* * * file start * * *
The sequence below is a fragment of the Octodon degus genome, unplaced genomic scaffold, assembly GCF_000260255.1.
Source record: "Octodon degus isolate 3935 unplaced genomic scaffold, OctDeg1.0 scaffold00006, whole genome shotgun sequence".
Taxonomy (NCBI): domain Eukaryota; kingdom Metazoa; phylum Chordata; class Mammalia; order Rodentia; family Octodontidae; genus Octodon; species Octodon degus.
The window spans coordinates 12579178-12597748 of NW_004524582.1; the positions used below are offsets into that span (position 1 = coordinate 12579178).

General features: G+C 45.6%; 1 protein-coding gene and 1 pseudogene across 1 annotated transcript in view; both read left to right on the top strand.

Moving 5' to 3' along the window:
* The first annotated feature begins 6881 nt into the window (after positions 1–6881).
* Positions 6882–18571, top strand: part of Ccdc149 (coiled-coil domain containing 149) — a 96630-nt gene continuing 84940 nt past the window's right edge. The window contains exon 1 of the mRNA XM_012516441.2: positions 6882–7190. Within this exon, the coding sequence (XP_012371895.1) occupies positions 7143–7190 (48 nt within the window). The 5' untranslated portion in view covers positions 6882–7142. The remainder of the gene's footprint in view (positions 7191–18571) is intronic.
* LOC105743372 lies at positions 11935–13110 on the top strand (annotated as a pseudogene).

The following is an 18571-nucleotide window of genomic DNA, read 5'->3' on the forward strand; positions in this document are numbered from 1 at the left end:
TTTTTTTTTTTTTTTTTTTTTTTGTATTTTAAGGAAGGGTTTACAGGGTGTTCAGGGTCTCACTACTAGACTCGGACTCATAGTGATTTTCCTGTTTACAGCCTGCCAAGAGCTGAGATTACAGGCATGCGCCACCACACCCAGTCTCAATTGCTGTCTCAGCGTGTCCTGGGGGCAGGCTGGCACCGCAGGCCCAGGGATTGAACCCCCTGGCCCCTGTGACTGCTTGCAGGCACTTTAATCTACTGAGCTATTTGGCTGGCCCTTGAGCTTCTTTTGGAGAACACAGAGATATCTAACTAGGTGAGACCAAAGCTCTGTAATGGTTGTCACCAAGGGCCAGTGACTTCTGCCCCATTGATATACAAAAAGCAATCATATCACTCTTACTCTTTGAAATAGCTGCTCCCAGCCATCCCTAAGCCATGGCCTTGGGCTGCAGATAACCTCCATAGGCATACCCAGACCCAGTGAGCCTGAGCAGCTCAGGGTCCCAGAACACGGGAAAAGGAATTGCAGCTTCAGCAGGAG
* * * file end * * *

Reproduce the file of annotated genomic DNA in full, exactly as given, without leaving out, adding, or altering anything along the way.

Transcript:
The sequence below is a fragment of the Octodon degus genome, unplaced genomic scaffold, assembly GCF_000260255.1.
Source record: "Octodon degus isolate 3935 unplaced genomic scaffold, OctDeg1.0 scaffold00006, whole genome shotgun sequence".
Taxonomy (NCBI): domain Eukaryota; kingdom Metazoa; phylum Chordata; class Mammalia; order Rodentia; family Octodontidae; genus Octodon; species Octodon degus.
The window spans coordinates 12579178-12597748 of NW_004524582.1; the positions used below are offsets into that span (position 1 = coordinate 12579178).

General features: G+C 45.6%; 1 protein-coding gene and 1 pseudogene across 1 annotated transcript in view; both read left to right on the top strand.

Moving 5' to 3' along the window:
* The first annotated feature begins 6881 nt into the window (after positions 1–6881).
* Positions 6882–18571, top strand: part of Ccdc149 (coiled-coil domain containing 149) — a 96630-nt gene continuing 84940 nt past the window's right edge. The window contains exon 1 of the mRNA XM_012516441.2: positions 6882–7190. Within this exon, the coding sequence (XP_012371895.1) occupies positions 7143–7190 (48 nt within the window). The 5' untranslated portion in view covers positions 6882–7142. The remainder of the gene's footprint in view (positions 7191–18571) is intronic.
* LOC105743372 lies at positions 11935–13110 on the top strand (annotated as a pseudogene).

The following is an 18571-nucleotide window of genomic DNA, read 5'->3' on the forward strand; positions in this document are numbered from 1 at the left end:
TTTTTTTTTTTTTTTTTTTTTTTGTATTTTAAGGAAGGGTTTACAGGGTGTTCAGGGTCTCACTACTAGACTCGGACTCATAGTGATTTTCCTGTTTACAGCCTGCCAAGAGCTGAGATTACAGGCATGCGCCACCACACCCAGTCTCAATTGCTGTCTCAGCGTGTCCTGGGGGCAGGCTGGCACCGCAGGCCCAGGGATTGAACCCCCTGGCCCCTGTGACTGCTTGCAGGCACTTTAATCTACTGAGCTATTTGGCTGGCCCTTGAGCTTCTTTTGGAGAACACAGAGATATCTAACTAGGTGAGACCAAAGCTCTGTAATGGTTGTCACCAAGGGCCAGTGACTTCTGCCCCATTGATATACAAAAAGCAATCATATCACTCTTACTCTTTGAAATAGCTGCTCCCAGCCATCCCTAAGCCATGGCCTTGGGCTGCAGATAACCTCCATAGGCATACCCAGACCCAGTGAGCCTGAGCAGCTCAGGGTCCCAGAACACGGGAAAAGGAATTGCAGCTTCAGCAGGAG